Does celery juice clean out your bowels?

Celery juice has become a popular health trend, with claims that drinking it first thing in the morning can provide a range of benefits. One purported benefit is that celery juice helps clean out the bowels and promotes regularity. But is there any truth to this claim?

What is celery juice?

Celery juice is made by juicing celery stalks. It contains mostly water, in addition to vitamins, minerals, antioxidants and other plant compounds from the celery. Proponents claim that drinking 16 ounces of celery juice on an empty stomach can provide the following benefits:

  • Reduce inflammation
  • Improve gut health and digestion
  • Detoxify the body
  • Boost energy levels
  • Clear up skin conditions
  • Promote weight loss

However, many of these purported benefits lack scientific evidence. Let’s examine specifically the claim that celery juice cleanses the bowels and promotes regularity.

Celery juice as a laxative

Some proponents claim that celery juice contains special cluster salts that have a laxative effect and help flush out toxins from the digestive tract. However, there is little evidence to support these claims.

Celery does contain some fiber, which can help promote regularity. A 1-cup serving of celery contains 1-2 grams of fiber. The daily recommended fiber intake for adults is 25-30 grams.

Celery also contains a high water content, which can help soften stool and prevent constipation. But the same effect could be achieved by simply drinking a glass of water.

Active compounds in celery

Celery contains several compounds that may contribute to its digestive effects:

  • Pthalides: Compounds that help relax smooth muscles, such as those in the intestinal wall, which may help improve digestion.
  • Phenolic acids: Antioxidants that may help reduce inflammation in the gastrointestinal tract.
  • Electrolytes: Including potassium and sodium, which can help regulate fluid balance.

However, the concentration of these compounds in celery juice depends on the preparation method. Juicing removes the insoluble fiber from celery, which may reduce some of its potential digestive benefits.

Laxative effects of celery juice

While celery contains compounds that may aid digestion, there is limited evidence that juicing or drinking celery juice has strong laxative effects for most people.

However, some people may be more sensitive to the compounds in celery. For them, drinking a large amount of celery juice on an empty stomach could potentially lead to loose stools or diarrhea.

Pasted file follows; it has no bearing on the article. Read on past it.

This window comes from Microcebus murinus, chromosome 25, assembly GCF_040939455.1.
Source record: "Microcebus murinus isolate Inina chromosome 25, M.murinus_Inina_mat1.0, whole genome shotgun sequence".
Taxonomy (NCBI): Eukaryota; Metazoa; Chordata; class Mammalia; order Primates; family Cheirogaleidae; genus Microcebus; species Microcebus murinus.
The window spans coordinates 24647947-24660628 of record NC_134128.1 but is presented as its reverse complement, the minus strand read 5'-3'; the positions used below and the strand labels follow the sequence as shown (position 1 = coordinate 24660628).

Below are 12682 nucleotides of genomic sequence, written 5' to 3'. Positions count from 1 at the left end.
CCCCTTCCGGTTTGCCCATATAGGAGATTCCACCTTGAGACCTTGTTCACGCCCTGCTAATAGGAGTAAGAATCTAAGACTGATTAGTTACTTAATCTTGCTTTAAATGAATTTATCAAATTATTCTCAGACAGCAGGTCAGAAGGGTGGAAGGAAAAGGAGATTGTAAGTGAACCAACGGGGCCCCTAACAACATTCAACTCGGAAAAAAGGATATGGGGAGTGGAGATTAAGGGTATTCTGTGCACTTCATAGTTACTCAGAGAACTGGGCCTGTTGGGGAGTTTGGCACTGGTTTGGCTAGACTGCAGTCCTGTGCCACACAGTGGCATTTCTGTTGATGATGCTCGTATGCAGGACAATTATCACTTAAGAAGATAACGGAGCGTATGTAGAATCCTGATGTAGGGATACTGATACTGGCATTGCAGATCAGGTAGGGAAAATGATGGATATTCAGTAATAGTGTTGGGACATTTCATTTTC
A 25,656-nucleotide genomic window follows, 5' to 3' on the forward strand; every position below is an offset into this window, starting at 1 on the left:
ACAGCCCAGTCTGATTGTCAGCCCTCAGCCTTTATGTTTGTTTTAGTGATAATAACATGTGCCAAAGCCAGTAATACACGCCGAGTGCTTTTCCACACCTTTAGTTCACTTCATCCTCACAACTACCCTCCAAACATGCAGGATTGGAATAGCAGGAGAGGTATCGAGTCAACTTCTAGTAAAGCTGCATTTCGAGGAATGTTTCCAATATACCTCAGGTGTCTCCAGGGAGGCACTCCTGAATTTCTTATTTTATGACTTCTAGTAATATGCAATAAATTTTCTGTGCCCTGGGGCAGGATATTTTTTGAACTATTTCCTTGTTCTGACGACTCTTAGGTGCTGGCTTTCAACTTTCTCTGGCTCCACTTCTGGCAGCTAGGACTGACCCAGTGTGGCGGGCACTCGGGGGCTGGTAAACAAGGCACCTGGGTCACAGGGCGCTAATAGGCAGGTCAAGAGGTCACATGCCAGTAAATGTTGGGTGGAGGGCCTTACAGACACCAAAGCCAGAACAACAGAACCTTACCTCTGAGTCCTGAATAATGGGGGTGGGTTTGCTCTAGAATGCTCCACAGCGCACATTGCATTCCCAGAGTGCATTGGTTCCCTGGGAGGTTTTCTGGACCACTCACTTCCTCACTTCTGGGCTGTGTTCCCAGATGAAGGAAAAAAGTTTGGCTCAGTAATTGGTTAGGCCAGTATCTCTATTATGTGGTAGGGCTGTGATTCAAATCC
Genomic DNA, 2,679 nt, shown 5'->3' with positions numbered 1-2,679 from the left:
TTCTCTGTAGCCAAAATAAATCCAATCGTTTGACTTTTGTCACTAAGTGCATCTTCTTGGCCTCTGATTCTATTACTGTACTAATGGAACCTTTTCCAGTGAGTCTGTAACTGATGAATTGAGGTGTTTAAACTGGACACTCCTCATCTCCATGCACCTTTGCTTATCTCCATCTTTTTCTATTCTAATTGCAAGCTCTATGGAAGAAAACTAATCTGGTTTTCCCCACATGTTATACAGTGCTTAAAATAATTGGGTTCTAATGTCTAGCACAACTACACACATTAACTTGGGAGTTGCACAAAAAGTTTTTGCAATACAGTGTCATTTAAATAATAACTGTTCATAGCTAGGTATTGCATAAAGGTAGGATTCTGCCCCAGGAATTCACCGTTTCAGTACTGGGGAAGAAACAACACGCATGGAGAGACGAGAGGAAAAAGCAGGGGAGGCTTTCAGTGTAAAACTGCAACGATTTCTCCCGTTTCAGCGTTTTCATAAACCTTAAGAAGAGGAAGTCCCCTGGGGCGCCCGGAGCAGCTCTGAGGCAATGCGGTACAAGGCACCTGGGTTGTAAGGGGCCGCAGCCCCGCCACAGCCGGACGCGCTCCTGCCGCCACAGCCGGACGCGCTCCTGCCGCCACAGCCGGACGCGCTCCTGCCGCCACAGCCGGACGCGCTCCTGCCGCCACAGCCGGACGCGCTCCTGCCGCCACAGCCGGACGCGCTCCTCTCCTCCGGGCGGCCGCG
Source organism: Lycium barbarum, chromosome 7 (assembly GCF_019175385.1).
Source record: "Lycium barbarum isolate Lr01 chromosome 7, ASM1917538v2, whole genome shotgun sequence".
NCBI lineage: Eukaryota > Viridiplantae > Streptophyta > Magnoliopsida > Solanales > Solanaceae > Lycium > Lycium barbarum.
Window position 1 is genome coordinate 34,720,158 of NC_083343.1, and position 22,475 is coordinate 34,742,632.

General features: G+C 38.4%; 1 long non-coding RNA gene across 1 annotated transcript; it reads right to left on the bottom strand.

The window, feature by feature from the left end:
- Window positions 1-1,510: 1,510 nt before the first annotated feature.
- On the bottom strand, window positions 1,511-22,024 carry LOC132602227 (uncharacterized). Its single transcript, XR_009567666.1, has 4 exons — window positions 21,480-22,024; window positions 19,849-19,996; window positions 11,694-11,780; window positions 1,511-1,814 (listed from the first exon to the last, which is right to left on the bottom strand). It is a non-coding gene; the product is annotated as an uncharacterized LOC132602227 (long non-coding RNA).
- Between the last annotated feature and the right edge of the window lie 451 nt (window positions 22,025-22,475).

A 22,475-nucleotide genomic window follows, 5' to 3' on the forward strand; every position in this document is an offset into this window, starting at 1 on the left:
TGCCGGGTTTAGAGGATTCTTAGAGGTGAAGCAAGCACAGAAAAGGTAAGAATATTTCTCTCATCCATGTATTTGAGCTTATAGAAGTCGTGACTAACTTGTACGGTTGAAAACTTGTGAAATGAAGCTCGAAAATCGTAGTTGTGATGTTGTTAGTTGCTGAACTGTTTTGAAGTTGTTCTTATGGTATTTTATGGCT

If you experience diarrhea after drinking celery juice, you may want to reduce your intake. Start with 4-6 ounces at a time and dilute it with water, gradually increasing to higher amounts if tolerated.

Those with inflammatory bowel diseases like ulcerative colitis may also want to use caution with celery juice, as high amounts of insoluble fiber can sometimes exacerbate symptoms.

Other foods and juices for constipation relief

While celery juice alone may not have powerful laxative effects for most people, it can be included as part of a diet aimed at preventing or relieving constipation. Other foods that can help get things moving include:

  • Prunes
  • Figs
  • Apples
  • Pears
  • Bran cereal
  • Oatmeal
  • Beans and lentils
  • Flax and chia seeds
  • Broccoli and brussels sprouts

Some other juices that may help relieve constipation include:

  • Prune juice
  • Apple juice
  • Carrot juice
  • Orange juice
  • Wheatgrass juice

Staying hydrated and getting regular physical activity can also promote bowel regularity.

Should you drink celery juice for constipation relief?

Based on the available evidence, celery juice on its own is unlikely to have dramatic cleansing effects for most people.

However, it can be included as part of an overall healthy diet focused on fruits, vegetables, whole grains and water to help support digestive health.

Keep in mind that suddenly increasing fiber intake can cause gas and bloating. Gradually increase sources of fiber over a few weeks.

Drinking 16 ounces of celery juice on an empty stomach might lead to diarrhea for some people. Start with a smaller amount.

If you continue to experience constipation despite lifestyle and dietary changes, see your healthcare provider to rule out any underlying conditions.

The bottom line

While claims about celery juice completely cleansing out the bowels are exaggerated, including celery juice as part of a balanced diet can contribute to improved regularity.

However, celery juice on its own has modest effects for most people. Changes to your overall diet and lifestyle are likely to have bigger benefits for constipation relief.

Food Effect on Bowel Regularit
Celery juice May have mild benefits due to water and electrolyte content
Prunes Increase bowel movement frequency
Bran cereal Increases stool bulk and moisture
Oatmeal High fiber improves regularity
Beans and lentils Rich in fiber to support digestive health
Broccoli and brussels sprouts Contain fiber to reduce constipation

When to see a doctor

Occasional constipation is common. But if you experience ongoing constipation, see your doctor to identify any underlying causes.

See a doctor right away if constipation is accompanied by:

  • Abdominal pain or cramping
  • Bloating
  • Nausea or vomiting
  • Blood in the stool
  • Unintended weight loss

Chronic constipation may be linked to:

  • Irritable bowel syndrome
  • Hypothyroidism
  • Anal fissures
  • Colorectal cancer
  • Neurological conditions

Your doctor can evaluate your symptoms and risk factors and recommend appropriate treatment to find relief.

The bottom line

Celery juice is unlikely to dramatically clean out the bowels for most people. While it may have some mild benefits, increasing fiber intake, fluid intake, exercise and overall diet improvements are likely to be more effective at relieving constipation.

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